Russian President Vladimir Putin has pardoned an Israeli-American woman jailed in Russia on drug charges, the Kremlin said Wednesday.

The Kremlin said a presidential decree pardoning Naama Issachar on “humanitarian principles” was effective immediately.

“This is the moment I waited for almost a year,” Issachar’s mother Yaffa said in response to the Kremlin announcement. “Right now all I want is to hug my daughter Naama.”

She thanked Putin and Prime Minister Benjamin Netanyahu, who was set to takeoff for Moscow on Wednesday from Washington.

Netanyahu thanked “my friend” Putin for her pardoning her and said he was looking forward to meeting the Russian leader on Thursday.

Foreign Minister Israel Katz also hailed Issachar’s release.

“I, like all Israeli residents, are delighted by the joy of the mother Yaffa and the Issachar family on Naama’s return home,” Katz said in a statement.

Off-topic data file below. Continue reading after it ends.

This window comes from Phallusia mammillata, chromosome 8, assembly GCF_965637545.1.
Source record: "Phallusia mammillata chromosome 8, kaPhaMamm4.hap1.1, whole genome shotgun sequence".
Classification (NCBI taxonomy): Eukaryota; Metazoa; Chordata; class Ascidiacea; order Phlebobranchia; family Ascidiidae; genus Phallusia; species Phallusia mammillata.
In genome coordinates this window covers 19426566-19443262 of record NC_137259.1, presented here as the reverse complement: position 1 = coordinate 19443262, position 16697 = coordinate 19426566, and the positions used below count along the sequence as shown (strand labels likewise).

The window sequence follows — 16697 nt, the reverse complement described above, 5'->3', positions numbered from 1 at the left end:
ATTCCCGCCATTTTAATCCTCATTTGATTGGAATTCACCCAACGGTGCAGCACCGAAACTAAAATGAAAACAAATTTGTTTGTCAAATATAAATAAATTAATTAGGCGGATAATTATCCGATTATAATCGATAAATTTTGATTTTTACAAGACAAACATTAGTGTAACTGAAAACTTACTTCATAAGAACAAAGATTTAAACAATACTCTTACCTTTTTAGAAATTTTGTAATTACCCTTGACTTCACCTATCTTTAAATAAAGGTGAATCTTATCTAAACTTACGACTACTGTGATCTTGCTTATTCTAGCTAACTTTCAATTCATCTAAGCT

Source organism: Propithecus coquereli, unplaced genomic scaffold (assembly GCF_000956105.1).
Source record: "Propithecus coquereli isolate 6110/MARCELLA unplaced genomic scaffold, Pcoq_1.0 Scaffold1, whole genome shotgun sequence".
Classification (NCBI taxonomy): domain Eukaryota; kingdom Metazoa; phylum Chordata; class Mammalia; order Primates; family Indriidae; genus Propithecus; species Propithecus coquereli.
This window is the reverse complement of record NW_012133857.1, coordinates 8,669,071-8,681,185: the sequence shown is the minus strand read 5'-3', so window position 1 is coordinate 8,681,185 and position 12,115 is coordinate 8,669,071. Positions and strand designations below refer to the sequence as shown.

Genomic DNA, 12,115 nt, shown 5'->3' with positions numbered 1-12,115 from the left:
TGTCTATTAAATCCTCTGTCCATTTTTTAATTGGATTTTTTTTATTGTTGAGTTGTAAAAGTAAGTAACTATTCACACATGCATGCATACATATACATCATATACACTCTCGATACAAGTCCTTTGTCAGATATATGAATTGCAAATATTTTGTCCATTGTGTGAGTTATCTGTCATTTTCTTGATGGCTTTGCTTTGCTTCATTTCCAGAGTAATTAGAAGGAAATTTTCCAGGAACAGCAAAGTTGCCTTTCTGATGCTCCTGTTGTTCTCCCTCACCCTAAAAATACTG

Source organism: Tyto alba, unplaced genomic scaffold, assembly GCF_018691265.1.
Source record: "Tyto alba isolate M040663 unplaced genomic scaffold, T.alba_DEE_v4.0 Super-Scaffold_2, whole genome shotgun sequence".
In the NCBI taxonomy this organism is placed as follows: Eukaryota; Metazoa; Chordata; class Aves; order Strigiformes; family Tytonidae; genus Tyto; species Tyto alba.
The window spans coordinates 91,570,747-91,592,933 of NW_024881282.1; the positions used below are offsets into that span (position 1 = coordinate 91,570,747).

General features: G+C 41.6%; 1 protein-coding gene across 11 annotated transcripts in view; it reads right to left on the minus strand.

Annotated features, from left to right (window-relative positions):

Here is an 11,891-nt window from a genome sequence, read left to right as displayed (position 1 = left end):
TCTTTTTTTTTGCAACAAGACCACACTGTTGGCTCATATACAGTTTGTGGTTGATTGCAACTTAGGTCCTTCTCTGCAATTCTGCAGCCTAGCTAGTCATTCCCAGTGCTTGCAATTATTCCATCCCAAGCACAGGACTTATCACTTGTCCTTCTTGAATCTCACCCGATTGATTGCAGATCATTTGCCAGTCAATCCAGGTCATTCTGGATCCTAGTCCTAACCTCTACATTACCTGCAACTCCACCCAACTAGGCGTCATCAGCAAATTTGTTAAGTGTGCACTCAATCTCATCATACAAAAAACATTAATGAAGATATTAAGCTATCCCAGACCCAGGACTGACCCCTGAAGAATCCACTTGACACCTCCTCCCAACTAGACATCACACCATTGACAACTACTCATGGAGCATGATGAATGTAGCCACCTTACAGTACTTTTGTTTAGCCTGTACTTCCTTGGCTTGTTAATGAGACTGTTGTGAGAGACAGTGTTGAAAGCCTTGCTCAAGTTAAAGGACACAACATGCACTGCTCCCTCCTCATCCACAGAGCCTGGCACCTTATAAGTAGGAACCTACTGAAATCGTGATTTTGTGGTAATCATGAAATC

Israeli President Rivlin at German Parliament: "Cannot Ignore New-Old Antisemitism"


German President Steinmeier: "Must Find New Ways to Remember the Holocaust"


German Politicians Criticized for Highlighting Antisemitism Among Muslims on Holocaust Memorial Day
Two German politicians were at the center of a bitter domestic row on Tuesday after they drew attention to the dangers posed by antisemitism within the country’s Muslim community.

Parliamentarian Friedrich Merz — who represents the governing CDU Party in the Bundestag — declared in a tweet on Monday afternoon to mark International Holocaust Remembrance Day that antisemitism in Germany had risen in tandem with the arrival of over 600,000 refugees fleeing from the civil war in Syria.

Merz commented that “75 years after [the] liberation of Auschwitz, we again experience antisemitism — mostly from the right, but also due to immigration from 2015/16.”